“This is a subsisting judgment of a court of competent jurisdiction which the AGF, the Chief Law Officer of the Federation should be aware of.” He said.
In addition, he stated that there are other pending matters and what is expected is to advise the parties to respect the Court by not doing an act against a pending suit.
“Currently, there are other pending legal matters on the Edo State House of Assembly issue and until they are resolved or definite pronouncements made on them, the parties involved should not be advised or encouraged, under any cover, to take the laws into their hands as doing so would render the decisions of the courts nugatory.”
Furthermore, he added as follows:
“It is also worrisome that the AGF, in cohort with other elements, would contrive the holding of the purported session by the 14/members elects at a location different from the State Legislative Chambers. This is against a judicial precedent set out in the case of Inakoju v. Adeleke (2007) 4 NWLR (Pt. 1025) 423 where the Supreme Court deprecated the holding of meeting by some members of Oyo State House of Assembly at D’Rovans Hotel, Ring Road, to remove the 3rd respondent, Senator Rasheed Radoja (then Governor of Oyo State) from office. The Supreme Court per Niki Tobi held thus:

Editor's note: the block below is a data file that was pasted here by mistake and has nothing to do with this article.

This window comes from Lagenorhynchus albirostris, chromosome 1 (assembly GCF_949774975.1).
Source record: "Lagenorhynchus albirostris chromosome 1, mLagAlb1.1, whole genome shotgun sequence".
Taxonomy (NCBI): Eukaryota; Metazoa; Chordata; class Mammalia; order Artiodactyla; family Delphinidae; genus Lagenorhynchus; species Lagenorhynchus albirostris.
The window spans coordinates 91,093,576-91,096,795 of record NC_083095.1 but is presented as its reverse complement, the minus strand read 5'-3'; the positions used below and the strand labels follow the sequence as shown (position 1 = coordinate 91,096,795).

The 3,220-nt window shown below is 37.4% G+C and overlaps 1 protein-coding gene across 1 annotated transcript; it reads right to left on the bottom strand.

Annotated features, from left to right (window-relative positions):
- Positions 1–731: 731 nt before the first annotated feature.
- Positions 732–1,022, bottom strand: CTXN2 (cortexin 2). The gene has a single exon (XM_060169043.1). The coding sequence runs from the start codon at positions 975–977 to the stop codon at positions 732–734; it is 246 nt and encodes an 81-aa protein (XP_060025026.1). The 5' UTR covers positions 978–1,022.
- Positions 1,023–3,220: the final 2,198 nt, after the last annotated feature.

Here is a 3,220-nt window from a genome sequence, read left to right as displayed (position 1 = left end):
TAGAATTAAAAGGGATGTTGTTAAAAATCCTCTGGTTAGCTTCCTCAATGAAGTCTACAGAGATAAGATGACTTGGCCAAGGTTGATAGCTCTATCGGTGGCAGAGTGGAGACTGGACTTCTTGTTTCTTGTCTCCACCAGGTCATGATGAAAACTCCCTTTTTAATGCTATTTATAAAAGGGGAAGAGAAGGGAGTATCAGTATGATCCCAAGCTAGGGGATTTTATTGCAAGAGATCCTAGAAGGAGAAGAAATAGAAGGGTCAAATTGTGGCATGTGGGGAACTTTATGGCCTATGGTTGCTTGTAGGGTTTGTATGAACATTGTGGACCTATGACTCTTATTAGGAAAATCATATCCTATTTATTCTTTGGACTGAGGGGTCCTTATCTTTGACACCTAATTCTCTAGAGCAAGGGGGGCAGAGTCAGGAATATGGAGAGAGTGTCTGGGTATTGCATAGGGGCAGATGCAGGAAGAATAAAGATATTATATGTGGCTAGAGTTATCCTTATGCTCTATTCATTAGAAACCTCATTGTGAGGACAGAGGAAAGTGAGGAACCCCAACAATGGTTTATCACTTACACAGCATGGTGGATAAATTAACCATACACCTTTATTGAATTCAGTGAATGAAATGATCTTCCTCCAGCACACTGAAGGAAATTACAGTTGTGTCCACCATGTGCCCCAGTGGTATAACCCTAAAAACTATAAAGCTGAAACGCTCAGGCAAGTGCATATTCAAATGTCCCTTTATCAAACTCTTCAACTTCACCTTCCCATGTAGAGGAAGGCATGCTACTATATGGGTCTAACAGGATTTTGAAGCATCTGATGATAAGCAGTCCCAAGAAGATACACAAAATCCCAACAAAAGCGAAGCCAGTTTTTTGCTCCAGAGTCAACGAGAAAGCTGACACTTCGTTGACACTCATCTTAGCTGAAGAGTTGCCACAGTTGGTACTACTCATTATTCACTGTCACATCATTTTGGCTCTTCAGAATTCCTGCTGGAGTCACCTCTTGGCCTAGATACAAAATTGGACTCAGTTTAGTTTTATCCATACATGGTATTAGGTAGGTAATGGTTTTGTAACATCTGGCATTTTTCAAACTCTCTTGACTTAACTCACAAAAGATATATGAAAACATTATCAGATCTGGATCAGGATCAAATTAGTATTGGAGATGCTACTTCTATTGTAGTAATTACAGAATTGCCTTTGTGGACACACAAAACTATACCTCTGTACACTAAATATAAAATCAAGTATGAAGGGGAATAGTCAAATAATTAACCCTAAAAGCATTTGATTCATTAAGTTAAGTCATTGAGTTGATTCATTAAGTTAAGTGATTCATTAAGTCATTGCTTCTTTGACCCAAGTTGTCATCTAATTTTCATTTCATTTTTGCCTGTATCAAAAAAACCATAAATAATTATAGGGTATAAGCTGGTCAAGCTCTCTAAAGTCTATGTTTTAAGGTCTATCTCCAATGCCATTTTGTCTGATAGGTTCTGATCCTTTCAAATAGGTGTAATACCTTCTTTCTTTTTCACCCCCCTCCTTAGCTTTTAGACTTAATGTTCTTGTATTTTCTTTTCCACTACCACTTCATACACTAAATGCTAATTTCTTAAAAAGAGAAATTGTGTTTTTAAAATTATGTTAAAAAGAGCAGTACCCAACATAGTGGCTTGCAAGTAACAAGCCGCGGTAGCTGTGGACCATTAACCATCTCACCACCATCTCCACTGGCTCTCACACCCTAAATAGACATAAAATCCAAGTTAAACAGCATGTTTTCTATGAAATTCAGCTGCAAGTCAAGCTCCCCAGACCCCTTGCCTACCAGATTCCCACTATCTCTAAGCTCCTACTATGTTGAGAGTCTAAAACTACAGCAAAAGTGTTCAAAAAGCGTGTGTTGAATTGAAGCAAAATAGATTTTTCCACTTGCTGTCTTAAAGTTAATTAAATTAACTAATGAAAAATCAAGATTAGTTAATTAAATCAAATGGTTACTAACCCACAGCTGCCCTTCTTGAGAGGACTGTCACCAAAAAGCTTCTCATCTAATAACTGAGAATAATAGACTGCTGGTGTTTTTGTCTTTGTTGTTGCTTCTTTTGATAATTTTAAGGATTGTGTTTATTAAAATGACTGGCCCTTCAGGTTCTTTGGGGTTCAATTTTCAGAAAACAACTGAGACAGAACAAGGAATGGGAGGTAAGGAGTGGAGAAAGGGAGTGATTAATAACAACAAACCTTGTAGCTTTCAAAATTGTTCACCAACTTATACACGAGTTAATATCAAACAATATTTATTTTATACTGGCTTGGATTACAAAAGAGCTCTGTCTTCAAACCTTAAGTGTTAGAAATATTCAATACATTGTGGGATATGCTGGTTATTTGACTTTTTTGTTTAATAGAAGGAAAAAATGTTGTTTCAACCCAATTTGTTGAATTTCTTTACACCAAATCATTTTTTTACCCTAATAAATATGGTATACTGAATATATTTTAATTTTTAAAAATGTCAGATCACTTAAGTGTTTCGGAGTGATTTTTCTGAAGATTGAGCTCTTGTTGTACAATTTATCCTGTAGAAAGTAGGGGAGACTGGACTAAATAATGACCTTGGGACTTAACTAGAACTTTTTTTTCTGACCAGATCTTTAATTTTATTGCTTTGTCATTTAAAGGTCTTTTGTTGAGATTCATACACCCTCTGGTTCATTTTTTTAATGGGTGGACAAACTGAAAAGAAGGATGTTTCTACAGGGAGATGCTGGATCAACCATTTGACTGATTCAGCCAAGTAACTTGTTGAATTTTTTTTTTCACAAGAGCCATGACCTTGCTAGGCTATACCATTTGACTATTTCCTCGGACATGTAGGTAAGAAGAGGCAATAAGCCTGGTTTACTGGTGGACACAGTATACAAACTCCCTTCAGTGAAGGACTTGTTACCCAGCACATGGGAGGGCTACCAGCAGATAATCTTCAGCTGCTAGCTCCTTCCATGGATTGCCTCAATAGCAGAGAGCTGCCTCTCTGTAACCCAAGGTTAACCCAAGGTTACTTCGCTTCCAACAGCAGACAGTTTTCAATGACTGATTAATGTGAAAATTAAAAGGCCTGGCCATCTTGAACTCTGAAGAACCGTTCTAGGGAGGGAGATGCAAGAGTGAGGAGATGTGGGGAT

“the intention of the Constitution is to make the House of Assembly sit physically in the building provided for that purpose. If I am wrong and the appellants are right, it will then mean that the Governor has to move to a hotel to address the members anytime the House sits there and he wants to take advantage of section 108. Can that be the intention of the makers of the Constitution? Will that not be ridiculous?”
“His Lordship also quoted the case of Akintola v Aderemi (1962) All NLR 440 at 443, where it was held that anything done outside the House of Assembly to remove the Governor of the old Western Region was/is a nullity.” He said.
Finally, he stated that in the light of his elucidation, it is enjoined that the AGF would tow the line of due process.
“With these avalanche of legal authorities, one wonders why the AGF would be towing the path of lawlessness and flagrant abuse of judicial process.
“Clearly, the issue in Edo State has nothing to do with the AGF as Edo State is not a subordinate of the Federal Government which appointed the AGF.
“The issue of proclamation by the Governor has already been pronounced upon by a Court of competent jurisdiction and any aggrieved party must have appealed or should appeal on it. The direction by the AGF to the IGP is not just a brazen abuse of power but an utter discretion of judicial process. The AGF should be circumspect in his actions.” He concluded.
Practical Considerations to Negotiate an Enforceable Joint Operating Agreement in Civil Law Jurisdictions (Netherlands: Kluwer Law International, 2020) By Professor Damilola S. Olawuyi, LL. B (1st Class), BL (1st Class), LL.M (Calgary), LL.M (Harvard), DPhil (Oxford), Professor of Law and Deputy Vice-Chancellor, Afe Babalola University, Ado Ekiti, Nigeria, www.damilolaolawuyi.com. & Professor Eduardo G. Pereira, LL. B (Brazil), LL.M (Aberdeen), PhD (Aberdeen),www.eduardogpereira.com